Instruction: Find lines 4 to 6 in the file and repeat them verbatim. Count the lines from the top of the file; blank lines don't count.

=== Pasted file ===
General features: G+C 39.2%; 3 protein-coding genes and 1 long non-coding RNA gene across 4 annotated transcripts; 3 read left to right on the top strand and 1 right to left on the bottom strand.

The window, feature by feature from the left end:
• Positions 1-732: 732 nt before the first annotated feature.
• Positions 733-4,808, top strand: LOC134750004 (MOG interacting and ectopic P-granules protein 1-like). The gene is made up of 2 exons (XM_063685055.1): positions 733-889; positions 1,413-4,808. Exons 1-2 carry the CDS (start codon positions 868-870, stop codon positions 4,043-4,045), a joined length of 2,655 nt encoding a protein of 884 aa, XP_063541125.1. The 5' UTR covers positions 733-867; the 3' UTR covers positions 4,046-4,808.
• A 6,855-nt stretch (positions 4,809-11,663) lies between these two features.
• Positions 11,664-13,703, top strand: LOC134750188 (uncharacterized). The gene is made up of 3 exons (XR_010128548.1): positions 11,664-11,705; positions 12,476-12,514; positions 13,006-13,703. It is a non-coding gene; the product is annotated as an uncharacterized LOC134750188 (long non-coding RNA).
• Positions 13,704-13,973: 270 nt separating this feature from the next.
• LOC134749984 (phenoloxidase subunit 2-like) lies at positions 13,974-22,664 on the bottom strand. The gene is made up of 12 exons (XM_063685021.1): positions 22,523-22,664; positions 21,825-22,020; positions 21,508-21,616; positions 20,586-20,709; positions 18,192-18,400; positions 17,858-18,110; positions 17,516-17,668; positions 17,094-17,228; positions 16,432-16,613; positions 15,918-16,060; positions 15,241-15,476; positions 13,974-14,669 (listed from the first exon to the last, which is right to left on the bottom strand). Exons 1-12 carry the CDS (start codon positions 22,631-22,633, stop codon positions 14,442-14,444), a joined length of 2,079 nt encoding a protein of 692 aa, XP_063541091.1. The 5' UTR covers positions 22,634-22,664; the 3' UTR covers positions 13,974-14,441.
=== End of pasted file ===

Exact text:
• Positions 733-4,808, top strand: LOC134750004 (MOG interacting and ectopic P-granules protein 1-like). The gene is made up of 2 exons (XM_063685055.1): positions 733-889; positions 1,413-4,808. Exons 1-2 carry the CDS (start codon positions 868-870, stop codon positions 4,043-4,045), a joined length of 2,655 nt encoding a protein of 884 aa, XP_063541125.1. The 5' UTR covers positions 733-867; the 3' UTR covers positions 4,046-4,808.
• A 6,855-nt stretch (positions 4,809-11,663) lies between these two features.
• Positions 11,664-13,703, top strand: LOC134750188 (uncharacterized). The gene is made up of 3 exons (XR_010128548.1): positions 11,664-11,705; positions 12,476-12,514; positions 13,006-13,703. It is a non-coding gene; the product is annotated as an uncharacterized LOC134750188 (long non-coding RNA).